It is not just in the developing world where trade union rights are at risk, according to a report by the International Trade Union Confederation.
Owen Tudor is head of the European Union and International Relations department at TUC.
It is not just in the developing world where trade union rights are at risk, according to a report by the International Trade Union Confederation (ITUC) .
As employers refused to let the ILO conference speak out against repression and harassment of trade unionists, the ITUC which represents 175 million workers in 153 countries, released its annual report on how workers’ rights are being violated worldwide.
Employers’ actions were condemned by global unions and it’s clear many governments and the ILO were also unhappy.
Workers in Colombia, Fiji, Guatemala and Swaziland, as well as across the Middle East and North Africa and even in European countries like Greece, will suffer continued denial of their rights as a result.
The ITUC annual survey reports that 76 trade unionists were murdered last year, with the Americas still the most deadly region. Thousands around the world were dismissed or arrested simply for exercising their rights as trade unionists.
TUC General Secretary Brendan Barber said:
“Across the world, rogue employers are operating hand in glove with corrupt governments to exploit workers and deny them basic human rights. Trade unionists are standing up to this abuse and fighting for a better deal. It is disgusting that taking such a stand can result in imprisonment, beatings or even murder.”
Last year, workers paid dearly as they marched towards democracy in the Arab Spring. The repression of trade union rights has been particularly harsh in these regions. Trade unions played a leading role in the revolutions notably in Tunisia, Egypt and Bahrain. They paid a heavy price.
Hundreds of activists were killed in the clashes and thousands were arrested. But the creation of an independent trade union movement is well underway despite no effective freedom of association in nations such as Saudi Arabia, the United Arab Emirates, Eritrea or Sudan.
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The world economic crisis continued to impact unfairly on workers, as governments persisted in favouring austerity measures over stimulating growth and employment. The consequences have been devastating, particularly for the young.
Global unemployment reached 205 million in 2011 and together with ideological support for flexibility and reducing workers’ rights, led to a sharp increase in insecure work, making it extremely difficult for trade union organisations to defend workers’ rights, for example in South Africa, Bangladesh, Cambodia and Pakistan.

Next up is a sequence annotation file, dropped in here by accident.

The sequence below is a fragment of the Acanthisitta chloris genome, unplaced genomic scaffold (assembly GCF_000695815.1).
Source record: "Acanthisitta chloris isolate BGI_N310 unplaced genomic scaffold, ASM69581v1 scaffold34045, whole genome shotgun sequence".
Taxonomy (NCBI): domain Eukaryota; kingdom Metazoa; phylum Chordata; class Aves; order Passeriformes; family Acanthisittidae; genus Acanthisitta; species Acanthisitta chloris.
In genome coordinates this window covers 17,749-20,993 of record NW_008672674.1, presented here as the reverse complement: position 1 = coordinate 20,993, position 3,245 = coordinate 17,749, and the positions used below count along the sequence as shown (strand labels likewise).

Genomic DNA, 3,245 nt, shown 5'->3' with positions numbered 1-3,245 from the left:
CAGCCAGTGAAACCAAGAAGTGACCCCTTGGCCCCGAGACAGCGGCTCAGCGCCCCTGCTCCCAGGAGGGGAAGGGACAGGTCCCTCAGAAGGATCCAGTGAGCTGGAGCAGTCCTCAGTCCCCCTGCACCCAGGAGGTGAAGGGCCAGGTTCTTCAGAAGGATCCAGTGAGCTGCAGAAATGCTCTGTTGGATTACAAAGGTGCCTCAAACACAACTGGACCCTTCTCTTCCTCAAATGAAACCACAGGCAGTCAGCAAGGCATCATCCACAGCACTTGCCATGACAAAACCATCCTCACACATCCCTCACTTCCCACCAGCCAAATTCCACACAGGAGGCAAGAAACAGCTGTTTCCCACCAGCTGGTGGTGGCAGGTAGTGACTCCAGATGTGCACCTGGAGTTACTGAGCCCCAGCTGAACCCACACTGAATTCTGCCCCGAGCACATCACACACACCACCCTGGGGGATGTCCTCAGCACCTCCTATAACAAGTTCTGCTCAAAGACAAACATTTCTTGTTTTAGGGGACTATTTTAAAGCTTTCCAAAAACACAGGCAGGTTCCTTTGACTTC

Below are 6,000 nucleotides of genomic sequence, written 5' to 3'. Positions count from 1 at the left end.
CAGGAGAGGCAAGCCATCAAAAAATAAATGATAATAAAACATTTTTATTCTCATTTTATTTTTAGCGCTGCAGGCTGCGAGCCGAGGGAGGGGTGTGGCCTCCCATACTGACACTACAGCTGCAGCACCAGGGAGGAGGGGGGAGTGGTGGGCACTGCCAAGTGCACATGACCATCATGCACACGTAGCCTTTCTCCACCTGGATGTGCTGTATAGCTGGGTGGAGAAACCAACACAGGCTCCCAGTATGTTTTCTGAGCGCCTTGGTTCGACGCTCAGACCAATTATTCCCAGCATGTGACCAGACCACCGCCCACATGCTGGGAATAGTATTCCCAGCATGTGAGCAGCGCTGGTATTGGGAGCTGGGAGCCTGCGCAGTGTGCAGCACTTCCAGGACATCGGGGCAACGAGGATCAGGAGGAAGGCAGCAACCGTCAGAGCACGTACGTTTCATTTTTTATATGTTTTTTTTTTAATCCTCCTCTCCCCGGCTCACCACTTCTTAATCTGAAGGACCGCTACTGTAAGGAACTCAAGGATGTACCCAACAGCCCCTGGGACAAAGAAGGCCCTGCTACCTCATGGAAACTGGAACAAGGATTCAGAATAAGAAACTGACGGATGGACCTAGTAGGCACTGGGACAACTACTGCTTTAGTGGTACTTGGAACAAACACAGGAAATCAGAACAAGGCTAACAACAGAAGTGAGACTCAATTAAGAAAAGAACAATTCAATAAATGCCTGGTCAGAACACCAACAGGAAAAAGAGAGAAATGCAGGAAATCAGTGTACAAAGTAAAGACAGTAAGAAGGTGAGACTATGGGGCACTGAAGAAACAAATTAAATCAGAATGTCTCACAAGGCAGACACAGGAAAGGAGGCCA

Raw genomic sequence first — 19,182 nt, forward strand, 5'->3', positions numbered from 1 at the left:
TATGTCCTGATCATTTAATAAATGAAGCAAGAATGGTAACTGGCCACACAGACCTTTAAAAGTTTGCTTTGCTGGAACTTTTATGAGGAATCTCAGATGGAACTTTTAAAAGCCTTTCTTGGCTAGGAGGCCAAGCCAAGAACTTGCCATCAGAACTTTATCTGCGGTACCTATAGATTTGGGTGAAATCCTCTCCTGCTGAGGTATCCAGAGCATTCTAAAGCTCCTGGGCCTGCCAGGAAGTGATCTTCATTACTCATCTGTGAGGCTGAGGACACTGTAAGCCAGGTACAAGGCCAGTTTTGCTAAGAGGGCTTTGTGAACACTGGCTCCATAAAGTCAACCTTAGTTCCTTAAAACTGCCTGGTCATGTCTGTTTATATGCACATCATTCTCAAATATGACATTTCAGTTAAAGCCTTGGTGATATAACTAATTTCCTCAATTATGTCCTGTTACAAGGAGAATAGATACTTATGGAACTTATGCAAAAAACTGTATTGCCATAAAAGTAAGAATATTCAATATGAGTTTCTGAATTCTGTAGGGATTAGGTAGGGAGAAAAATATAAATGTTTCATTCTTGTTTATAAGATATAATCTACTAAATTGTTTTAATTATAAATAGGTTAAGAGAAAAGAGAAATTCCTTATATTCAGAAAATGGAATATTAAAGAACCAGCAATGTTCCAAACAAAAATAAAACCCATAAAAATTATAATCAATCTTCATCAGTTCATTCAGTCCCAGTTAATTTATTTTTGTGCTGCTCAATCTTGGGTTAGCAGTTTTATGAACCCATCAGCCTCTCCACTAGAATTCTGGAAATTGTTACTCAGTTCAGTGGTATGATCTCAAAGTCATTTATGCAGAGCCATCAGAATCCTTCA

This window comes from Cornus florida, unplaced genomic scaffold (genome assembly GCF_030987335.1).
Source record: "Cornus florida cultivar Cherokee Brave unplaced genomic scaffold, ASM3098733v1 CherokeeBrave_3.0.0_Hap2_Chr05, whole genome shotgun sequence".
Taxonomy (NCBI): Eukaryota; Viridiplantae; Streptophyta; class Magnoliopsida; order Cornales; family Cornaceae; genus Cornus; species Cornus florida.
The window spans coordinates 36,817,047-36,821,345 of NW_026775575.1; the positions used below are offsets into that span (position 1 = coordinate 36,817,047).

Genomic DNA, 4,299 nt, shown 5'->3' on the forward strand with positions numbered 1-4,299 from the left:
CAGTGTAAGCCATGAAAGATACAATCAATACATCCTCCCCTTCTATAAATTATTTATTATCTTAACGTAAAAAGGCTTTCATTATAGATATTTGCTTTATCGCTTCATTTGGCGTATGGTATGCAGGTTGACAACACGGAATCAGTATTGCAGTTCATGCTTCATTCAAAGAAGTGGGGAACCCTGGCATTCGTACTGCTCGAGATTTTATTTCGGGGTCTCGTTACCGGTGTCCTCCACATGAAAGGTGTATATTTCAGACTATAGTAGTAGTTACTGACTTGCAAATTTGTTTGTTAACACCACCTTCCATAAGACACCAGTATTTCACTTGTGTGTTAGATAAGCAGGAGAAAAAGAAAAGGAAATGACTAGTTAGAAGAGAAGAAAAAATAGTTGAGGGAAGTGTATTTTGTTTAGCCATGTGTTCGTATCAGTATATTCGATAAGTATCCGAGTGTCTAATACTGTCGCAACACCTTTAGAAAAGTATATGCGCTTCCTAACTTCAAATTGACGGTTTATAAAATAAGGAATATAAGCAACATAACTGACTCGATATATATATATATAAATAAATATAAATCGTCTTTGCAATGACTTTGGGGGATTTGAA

Sharan Burrow, General Secretary of the ITUC, said:
“The situation of hundreds of thousands of workers is very disturbing. Most of them do not enjoy the fundamental rights of collective bargaining and freedom of association, and are in precarious employment. Their lives are thrown into disarray because they have to work long hours in dangerous and unhealthy conditions, in return for salaries so low they cannot meet their own needs or those of their families.”
The ITUC survey reveals how strikes are fiercely repressed in many countries by means of mass dismissals, arrests and detention, including in Georgia, Kenya, South Africa and Botswana, where 2800 workers were dismissed after a public sector strike.
Trade union rights do not only come under attack in the developing world however. They are also under threat in many industrialised countries, including Canada, whose conservative government has repeatedly sought to undermine union organising and collective bargaining rights.
Migrant workers remain another very vulnerable group, particularly in the Gulf States where they represent the majority of the workforce in Kuwait, Qatar and the United Arab Emirates but have few or no rights. Among these migrant workers are some 100 million domestic workers, the great majority of whom are women with little knowledge of their rights and no means of enforcing them.
The ITUC is campaigning for the implementation of the International Labour Organisation’s (ILO) Convention no.189 on Domestic Workers, which gives these workers the right to form unions and enjoy decent working conditions.
Despite the employers’ reluctance to let the ILO highlight these issues, and discuss remedial action, unions will continue to fight for their rights around the world – north and south – including through global solidarity such as TUC campaigns on Colombia, the Middle East North Africa region and Fiji.